Tuesday, May 14, 2013

Resurfacing an Oak Dining Table

Hey there folks! Hope you all had a wonderful mothers day. I almost forgot about it out here in Dubai, but still got a nice dress and the best hugs and kisses from the kids. Isn't that what it's all about?

Speaking of forgetting, I had a project that has been long overdue for sharing. It was a project I did during my first trip back to the States. While staying at my mother-in-law's house, I noticed her dining table was extremely sticky, I tried scrubbing it down with soap, water and a coarse scrub, but nothing worked. I realized the 30+ year old table needed to be sanded down and stained.

Thirty years of collecting grime, dust, oils from food and what not left quite the surface for me to sand down. The before and after may not seem so shockingly different in the photos, but if you can just imagine the difference between a brand new table and sticky paper fly trap then you'll get the idea.


You can see up close the grimy sticky coating that plagued the surface. 

50, 100, 150, and 200 grit sanding paper. The smaller the number the coarser the paper
Taping (joint) knife, for scraping off the thick coating
Couple of foam brushes
Tack cloth
Wood conditioner
Wood stain

Start with pre-stain wood conditioner, followed by the oak wood stain, and seal with a protective polyurethane coat. I used three different brands and was pleasantly pleased with the quality of all three. 

I started off with sanding, but quickly realized it wasn't cutting it. The black spots accumulated on the sandpaper  within seconds of sanding. The guck was prematurely coating it making it useless. I had to pick of the black dots of guck so the coarse paper could make contact with the table. Basically I was sanding the sand paper lol. I decided to use the taping knife to remove the access grime first and then continue with a very coarse sanding paper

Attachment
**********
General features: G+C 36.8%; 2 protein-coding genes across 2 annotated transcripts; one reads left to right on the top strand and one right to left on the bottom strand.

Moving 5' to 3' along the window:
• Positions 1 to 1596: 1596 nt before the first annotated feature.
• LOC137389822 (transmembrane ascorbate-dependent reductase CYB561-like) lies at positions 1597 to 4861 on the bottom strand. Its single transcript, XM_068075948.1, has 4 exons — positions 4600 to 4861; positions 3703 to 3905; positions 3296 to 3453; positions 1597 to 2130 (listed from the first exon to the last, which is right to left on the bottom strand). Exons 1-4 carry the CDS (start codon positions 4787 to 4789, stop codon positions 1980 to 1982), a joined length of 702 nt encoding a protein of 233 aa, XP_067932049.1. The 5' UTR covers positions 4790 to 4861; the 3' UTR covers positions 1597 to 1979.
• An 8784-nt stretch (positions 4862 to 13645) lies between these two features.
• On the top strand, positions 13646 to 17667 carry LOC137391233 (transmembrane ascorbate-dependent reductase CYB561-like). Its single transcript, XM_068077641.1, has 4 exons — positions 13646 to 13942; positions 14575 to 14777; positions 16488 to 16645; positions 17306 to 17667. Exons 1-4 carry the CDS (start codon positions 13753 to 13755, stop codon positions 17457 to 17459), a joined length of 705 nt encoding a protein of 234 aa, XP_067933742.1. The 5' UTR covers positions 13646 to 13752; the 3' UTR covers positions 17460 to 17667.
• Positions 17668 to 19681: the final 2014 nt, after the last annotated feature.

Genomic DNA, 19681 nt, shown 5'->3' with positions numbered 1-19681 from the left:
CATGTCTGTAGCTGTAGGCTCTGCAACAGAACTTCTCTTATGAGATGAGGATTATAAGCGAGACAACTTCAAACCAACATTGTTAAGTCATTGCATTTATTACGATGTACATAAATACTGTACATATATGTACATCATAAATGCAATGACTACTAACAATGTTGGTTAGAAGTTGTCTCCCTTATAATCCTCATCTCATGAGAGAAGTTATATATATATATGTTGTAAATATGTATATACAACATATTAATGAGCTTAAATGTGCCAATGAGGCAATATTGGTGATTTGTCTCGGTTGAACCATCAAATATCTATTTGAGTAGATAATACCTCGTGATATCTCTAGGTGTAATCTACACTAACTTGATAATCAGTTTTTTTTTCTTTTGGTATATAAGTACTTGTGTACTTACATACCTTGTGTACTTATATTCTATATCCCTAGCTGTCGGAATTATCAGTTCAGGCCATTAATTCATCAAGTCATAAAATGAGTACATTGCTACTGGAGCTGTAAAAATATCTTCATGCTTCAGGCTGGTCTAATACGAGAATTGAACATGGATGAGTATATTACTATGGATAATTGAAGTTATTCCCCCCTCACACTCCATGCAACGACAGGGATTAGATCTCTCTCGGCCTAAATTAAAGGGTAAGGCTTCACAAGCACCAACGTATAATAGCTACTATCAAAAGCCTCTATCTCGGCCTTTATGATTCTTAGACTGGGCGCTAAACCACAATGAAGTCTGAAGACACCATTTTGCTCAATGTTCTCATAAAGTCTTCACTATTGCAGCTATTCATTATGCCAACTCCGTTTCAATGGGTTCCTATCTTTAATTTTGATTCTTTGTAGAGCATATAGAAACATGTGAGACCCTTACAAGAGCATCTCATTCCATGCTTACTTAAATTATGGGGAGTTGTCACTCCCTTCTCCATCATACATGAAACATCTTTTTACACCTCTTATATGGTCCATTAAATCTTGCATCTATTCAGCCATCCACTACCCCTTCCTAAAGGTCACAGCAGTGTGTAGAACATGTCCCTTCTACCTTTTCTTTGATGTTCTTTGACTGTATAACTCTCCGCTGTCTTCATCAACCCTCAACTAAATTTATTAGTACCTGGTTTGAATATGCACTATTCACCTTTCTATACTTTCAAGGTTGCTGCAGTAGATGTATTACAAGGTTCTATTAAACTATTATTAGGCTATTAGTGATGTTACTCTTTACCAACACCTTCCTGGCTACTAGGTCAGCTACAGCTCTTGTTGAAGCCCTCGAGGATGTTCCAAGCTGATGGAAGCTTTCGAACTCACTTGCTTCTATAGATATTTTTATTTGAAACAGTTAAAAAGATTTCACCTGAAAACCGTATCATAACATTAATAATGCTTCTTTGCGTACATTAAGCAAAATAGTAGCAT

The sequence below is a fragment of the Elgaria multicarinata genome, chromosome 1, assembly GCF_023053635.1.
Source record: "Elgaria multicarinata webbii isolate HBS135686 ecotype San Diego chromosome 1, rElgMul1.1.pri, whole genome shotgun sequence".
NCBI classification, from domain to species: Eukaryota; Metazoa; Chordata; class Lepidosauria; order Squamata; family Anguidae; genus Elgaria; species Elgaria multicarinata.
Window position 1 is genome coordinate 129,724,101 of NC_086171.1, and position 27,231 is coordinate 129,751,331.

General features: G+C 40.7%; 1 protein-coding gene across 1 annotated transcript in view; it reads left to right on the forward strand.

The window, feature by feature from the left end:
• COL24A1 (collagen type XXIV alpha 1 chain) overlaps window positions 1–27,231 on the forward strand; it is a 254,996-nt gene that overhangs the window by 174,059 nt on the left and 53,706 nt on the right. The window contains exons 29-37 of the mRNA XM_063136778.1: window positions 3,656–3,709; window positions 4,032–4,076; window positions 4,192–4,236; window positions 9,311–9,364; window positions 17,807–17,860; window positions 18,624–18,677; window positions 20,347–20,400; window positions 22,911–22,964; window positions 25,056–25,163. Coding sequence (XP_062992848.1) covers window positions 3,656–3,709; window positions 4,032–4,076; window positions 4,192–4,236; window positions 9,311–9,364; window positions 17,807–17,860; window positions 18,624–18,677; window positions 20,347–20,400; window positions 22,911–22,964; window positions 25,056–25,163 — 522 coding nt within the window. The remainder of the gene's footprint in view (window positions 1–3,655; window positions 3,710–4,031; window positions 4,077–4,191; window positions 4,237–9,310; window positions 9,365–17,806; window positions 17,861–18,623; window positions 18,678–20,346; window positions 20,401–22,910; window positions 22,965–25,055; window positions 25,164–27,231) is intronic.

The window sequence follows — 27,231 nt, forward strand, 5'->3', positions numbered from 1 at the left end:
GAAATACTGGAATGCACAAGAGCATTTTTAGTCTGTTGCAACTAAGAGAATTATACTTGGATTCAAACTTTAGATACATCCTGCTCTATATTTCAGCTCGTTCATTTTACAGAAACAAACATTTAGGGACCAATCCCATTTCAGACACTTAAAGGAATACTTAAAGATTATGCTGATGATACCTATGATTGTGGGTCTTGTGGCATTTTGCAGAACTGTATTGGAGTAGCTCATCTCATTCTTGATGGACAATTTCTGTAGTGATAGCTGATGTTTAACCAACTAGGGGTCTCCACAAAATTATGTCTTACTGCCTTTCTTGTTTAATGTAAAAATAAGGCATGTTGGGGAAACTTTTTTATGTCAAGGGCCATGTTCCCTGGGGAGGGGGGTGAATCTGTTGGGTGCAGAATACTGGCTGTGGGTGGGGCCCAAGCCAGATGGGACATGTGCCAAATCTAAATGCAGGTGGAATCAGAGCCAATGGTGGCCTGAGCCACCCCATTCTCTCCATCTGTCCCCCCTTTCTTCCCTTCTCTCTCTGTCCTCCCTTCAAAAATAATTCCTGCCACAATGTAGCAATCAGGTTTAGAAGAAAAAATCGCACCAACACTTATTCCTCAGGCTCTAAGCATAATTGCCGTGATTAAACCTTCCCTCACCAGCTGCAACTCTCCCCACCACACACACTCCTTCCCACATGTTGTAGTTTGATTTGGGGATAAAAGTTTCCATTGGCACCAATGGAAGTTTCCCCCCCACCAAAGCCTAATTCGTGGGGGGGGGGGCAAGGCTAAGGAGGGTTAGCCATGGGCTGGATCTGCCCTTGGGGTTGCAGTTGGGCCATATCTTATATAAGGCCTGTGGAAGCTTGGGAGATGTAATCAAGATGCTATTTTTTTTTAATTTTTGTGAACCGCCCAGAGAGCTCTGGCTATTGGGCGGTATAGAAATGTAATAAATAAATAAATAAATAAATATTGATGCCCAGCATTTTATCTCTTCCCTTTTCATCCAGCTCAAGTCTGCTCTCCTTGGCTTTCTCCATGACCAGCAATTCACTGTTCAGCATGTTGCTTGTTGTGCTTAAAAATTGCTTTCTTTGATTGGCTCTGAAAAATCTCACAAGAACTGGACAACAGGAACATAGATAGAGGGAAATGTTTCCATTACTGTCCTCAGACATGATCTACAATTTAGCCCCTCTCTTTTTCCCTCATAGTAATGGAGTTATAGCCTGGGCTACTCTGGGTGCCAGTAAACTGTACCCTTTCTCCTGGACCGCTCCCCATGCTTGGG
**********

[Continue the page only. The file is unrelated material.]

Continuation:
If you ever wondered what tack cloth looks and feels like, it's a sticky mesh. I recommend wearing gloves as it's hard to wash off the residue. 

After the table had been sanded REALLY WELL and wiped down I applied the wood conditioner. Conditioner is supposed to help the wood absorb the stain evenly. I imagine this makes up for spots as a result to uneven sanding. 

Looking better already and that's only conditioner. 

Kid's always have to help. 

First coat of stain. 

I applied two coats of stain. After applying to the entire table I went back and wiped off the access. 

One coat of conditioner plus 2 coats of stain and one coat of polyurethane and I got a brand new soft and smooth surface. 

The whole project took about a weeks worth of time, but it was totally worth it. If you plan on resurfacing a very old table like this one just keep in mind it will take some elbow grease to sand down the old surface and you will need coarser sand paper than what is usually recommend by other bloggers. A newer table shouldn't take as long nor will it require such coarse sand paper. 150-200 grade paper is all you will need for a newer table.  

If any of you were wondering, I did not do the legs. I just didn't have the time or energy. Look at all the crevices of in the legs, just thinking about it makes me tired lol. Maybe on another trip I will get to them, but the priority was definitely the surface area. 

So what do you all think? Can you see a difference? Would you take on a project like this? I say do it! Under $100 for all the supplies vs. a few hundred for a brand new (and most likely cheaper quality) table is a steal. A big thank you for stopping by! 


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